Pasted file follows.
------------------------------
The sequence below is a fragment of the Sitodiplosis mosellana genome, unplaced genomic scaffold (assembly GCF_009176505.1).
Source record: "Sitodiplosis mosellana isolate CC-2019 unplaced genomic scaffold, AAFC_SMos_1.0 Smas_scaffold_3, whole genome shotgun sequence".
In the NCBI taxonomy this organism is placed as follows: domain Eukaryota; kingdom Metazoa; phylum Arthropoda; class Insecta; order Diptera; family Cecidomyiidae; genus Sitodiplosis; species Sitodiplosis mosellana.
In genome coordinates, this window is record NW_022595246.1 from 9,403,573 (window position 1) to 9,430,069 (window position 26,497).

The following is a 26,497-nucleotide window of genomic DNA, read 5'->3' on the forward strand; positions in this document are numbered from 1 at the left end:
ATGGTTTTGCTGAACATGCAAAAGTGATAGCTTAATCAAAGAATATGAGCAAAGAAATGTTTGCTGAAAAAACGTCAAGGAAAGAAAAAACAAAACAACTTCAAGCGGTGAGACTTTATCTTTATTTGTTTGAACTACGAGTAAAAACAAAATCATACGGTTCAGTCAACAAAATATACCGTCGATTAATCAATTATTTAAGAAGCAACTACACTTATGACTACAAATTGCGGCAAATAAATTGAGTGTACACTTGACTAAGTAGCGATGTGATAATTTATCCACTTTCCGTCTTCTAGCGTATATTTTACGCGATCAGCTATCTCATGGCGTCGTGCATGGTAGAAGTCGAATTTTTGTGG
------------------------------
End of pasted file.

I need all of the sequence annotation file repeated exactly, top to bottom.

The sequence below is a fragment of the Sitodiplosis mosellana genome, unplaced genomic scaffold (assembly GCF_009176505.1).
Source record: "Sitodiplosis mosellana isolate CC-2019 unplaced genomic scaffold, AAFC_SMos_1.0 Smas_scaffold_3, whole genome shotgun sequence".
In the NCBI taxonomy this organism is placed as follows: domain Eukaryota; kingdom Metazoa; phylum Arthropoda; class Insecta; order Diptera; family Cecidomyiidae; genus Sitodiplosis; species Sitodiplosis mosellana.
In genome coordinates, this window is record NW_022595246.1 from 9,403,573 (window position 1) to 9,430,069 (window position 26,497).

The following is a 26,497-nucleotide window of genomic DNA, read 5'->3' on the forward strand; positions in this document are numbered from 1 at the left end:
ATGGTTTTGCTGAACATGCAAAAGTGATAGCTTAATCAAAGAATATGAGCAAAGAAATGTTTGCTGAAAAAACGTCAAGGAAAGAAAAAACAAAACAACTTCAAGCGGTGAGACTTTATCTTTATTTGTTTGAACTACGAGTAAAAACAAAATCATACGGTTCAGTCAACAAAATATACCGTCGATTAATCAATTATTTAAGAAGCAACTACACTTATGACTACAAATTGCGGCAAATAAATTGAGTGTACACTTGACTAAGTAGCGATGTGATAATTTATCCACTTTCCGTCTTCTAGCGTATATTTTACGCGATCAGCTATCTCATGGCGTCGTGCATGGTAGAAGTCGAATTTTTGTGG